May 4-10, 2001
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Arts and Sciences Academy chooses three from U.Va.
Library becomes co-publisher of Meridian
U.Va.'s Seven Society honors graduate teaching assistants

Colleagues remember Meloy as dedicated, hard working

Study finds wide variation in children's experiences with first-grade classrooms
Police chief's watch ending after 17 years
Gottesman is retiring after illustrious psychology career
President Casteen's speech on video
Download the latest in office technology
Hot Links -- The Lightbulb
From the Arctic Circle to Fluvanna, scientist studies nature and ozone
University seeks to raise shields on computers
Mike Sheffield
Jim Carpenter
Mike Sheffield

Police chief's watch ending after 17 years

By Dan Heuchert

Raymond Haas took a chance when he named Mike Sheffield the director of the University Police Department back in 1984. At that time, Sheffield, then 39, had just eight years of law enforcement experience and no college degree.

“The really important thing was, I believed he had the confidence of the people he worked with,” recalled Haas, then the University’s vice president for administration. “The second thing was, I perceived that he was the type of person who worked well with our units and other people. And one could only look at him and see that he was very bright and always appropriate in his representation of the University, even as an officer.”

Seventeen years later, with Haas among a large crowd who turned out March 8 for a Carr’s Hill reception in honor of Sheffield’s retirement, the chief remembered.

“I really appreciated what Mr. Haas did for me,” Sheffield said. “He took a risk by putting someone with very, very limited administrative experience in that position.

“I also noticed he retired shortly afterward.”

Haas’ successors, Raymond Hunt and Leonard W. Sandridge, reaped all the benefits from his gamble. As he steps down, Sheffield is being hailed for his leadership of a department that has grown in size, responsibility and reputation under his command.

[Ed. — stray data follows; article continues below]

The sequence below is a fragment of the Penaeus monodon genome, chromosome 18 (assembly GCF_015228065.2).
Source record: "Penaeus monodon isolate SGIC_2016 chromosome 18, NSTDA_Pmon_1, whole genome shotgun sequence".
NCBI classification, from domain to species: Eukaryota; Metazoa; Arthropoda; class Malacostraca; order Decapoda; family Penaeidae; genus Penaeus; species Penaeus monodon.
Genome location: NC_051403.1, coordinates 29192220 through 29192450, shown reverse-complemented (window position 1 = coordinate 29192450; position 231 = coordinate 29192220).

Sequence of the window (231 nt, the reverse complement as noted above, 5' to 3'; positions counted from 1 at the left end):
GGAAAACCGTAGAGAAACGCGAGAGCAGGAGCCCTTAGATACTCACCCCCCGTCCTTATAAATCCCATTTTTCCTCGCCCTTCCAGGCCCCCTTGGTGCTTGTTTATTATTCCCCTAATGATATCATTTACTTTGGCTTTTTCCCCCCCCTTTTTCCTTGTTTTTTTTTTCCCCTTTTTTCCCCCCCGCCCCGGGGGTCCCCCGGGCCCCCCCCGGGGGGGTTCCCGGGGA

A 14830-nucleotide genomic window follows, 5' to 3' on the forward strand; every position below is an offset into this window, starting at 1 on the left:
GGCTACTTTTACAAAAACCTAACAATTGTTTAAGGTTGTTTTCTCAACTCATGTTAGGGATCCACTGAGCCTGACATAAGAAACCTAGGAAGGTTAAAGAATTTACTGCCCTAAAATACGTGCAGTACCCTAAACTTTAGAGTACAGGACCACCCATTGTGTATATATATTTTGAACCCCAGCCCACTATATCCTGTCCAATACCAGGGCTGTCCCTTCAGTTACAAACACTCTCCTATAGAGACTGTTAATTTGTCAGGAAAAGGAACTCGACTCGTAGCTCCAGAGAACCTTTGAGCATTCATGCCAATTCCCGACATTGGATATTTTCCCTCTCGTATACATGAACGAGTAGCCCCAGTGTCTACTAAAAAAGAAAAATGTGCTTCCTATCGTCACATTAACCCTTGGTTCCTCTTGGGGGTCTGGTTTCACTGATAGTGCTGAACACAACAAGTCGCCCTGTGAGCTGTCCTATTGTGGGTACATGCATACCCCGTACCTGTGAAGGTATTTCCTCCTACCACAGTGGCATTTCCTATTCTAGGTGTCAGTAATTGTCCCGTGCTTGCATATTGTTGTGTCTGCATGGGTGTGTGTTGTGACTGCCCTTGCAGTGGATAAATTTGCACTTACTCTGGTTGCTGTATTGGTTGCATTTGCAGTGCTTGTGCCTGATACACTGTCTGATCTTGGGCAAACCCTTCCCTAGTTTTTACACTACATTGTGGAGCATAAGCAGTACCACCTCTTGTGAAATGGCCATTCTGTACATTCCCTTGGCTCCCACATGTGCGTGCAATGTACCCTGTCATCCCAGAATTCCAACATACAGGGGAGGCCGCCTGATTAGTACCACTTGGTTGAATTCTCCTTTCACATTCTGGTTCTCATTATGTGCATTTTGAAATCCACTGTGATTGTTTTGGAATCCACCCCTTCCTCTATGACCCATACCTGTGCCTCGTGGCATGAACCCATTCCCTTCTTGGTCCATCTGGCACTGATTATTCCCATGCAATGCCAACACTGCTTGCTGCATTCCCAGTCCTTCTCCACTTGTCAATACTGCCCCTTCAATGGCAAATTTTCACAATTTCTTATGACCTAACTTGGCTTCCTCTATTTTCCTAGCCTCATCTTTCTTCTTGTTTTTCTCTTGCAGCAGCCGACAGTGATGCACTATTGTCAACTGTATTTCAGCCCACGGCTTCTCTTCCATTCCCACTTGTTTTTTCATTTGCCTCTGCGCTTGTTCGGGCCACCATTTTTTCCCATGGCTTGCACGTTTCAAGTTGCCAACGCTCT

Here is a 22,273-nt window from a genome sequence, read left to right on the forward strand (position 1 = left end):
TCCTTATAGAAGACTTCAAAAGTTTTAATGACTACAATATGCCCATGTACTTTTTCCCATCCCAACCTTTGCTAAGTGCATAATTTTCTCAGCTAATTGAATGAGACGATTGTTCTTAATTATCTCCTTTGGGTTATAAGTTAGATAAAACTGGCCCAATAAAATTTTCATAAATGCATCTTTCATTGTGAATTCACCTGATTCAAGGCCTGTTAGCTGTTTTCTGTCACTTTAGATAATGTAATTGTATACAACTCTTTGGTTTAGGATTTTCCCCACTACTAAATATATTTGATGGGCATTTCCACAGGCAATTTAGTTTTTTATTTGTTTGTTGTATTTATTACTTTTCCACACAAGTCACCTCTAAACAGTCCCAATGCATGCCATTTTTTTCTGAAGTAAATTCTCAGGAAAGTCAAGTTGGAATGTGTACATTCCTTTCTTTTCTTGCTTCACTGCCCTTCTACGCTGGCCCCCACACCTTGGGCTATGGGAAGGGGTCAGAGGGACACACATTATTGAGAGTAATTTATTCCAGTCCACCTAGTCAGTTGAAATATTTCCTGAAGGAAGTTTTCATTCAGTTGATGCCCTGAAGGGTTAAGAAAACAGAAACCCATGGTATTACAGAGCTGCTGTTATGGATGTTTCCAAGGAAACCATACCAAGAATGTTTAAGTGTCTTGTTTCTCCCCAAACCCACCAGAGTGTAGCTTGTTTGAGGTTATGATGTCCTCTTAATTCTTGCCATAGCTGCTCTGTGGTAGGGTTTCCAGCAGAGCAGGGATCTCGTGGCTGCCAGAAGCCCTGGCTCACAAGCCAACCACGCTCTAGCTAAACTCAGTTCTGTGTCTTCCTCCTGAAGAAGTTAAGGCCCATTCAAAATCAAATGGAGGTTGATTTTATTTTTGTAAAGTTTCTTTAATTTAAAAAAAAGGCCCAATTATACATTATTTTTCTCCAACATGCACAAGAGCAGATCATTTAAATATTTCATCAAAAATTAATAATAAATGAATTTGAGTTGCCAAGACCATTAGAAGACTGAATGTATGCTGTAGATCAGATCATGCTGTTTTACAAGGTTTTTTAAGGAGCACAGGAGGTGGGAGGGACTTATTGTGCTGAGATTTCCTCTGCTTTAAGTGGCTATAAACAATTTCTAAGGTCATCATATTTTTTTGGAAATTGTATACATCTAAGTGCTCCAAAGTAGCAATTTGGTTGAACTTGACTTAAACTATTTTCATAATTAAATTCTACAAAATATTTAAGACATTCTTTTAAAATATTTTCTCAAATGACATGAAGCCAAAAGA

“The evidence of Mike’s leadership is in the quality of his department, and of the women and men who serve in that department,” said Sandridge, executive vice president and chief operating officer.

Sheffield announced in August his intent to retire, with the hope of stepping down by January. But he agreed to remain until a successor is named, and now plans to stay on through graduation in May. After that, his plans are unclear; at age 56, he feels he has more productive years ahead of him, but intends to take at least a month off before making any career moves, he said. As chief, he regularly works seven days a week and puts in 14-hour weekdays.

“I’d like to see him relieve some of that stress. He needs time to himself, some play time,” said his wife, Sue Sheffield, who joked that she will expect him to have dinner waiting and laundry done when she returns home from her job as guidance director at Monticello High School.

U.Va. Police Department
U.Va. Police Department
124 full time employees
69 police department personnel, including 59
sworn police officers
24 community service officers
31 Health Systems Security Department personnel
• Annual budget: $4 million
• Officers patrol the grounds on foot and using
cars, motorcycles, scooters and bicycles.
• The Department has received four Governor’s
Awards for crime prevention.

When Sheffield took over the police department in 1984, there were 71 employees and a $1.2 million budget. He will leave his successor a force of 133, with a budget of $4 million.

The growth in the department goes beyond mere numbers. The police before Sheffield arrived had a reputation — perhaps undeserved — as little more than a glorified campus security force, Sheffield said.

“One of the things I really wanted was for us to develop into a well-respected, professional department,” he said. “When I first started, we were viewed as a training ground for other departments. Now, we’ve started to have people from other departments wanting to come here.”

Sheffield put a great emphasis on training and made himself an example. His resume lists 16 different professional programs he has completed, including finishing first in his class at the FBI National Academy at Quantico (which is administered by the U.Va. School of Continuing and Professional Studies).

His tenure has also been marked by an emphasis on crime prevention. He served as a crime prevention officer before becoming a captain and then director — his title was later changed to chief, because “people didn’t know whether I was director of a band or a police department,” he joked — and that focus carried over into his leadership.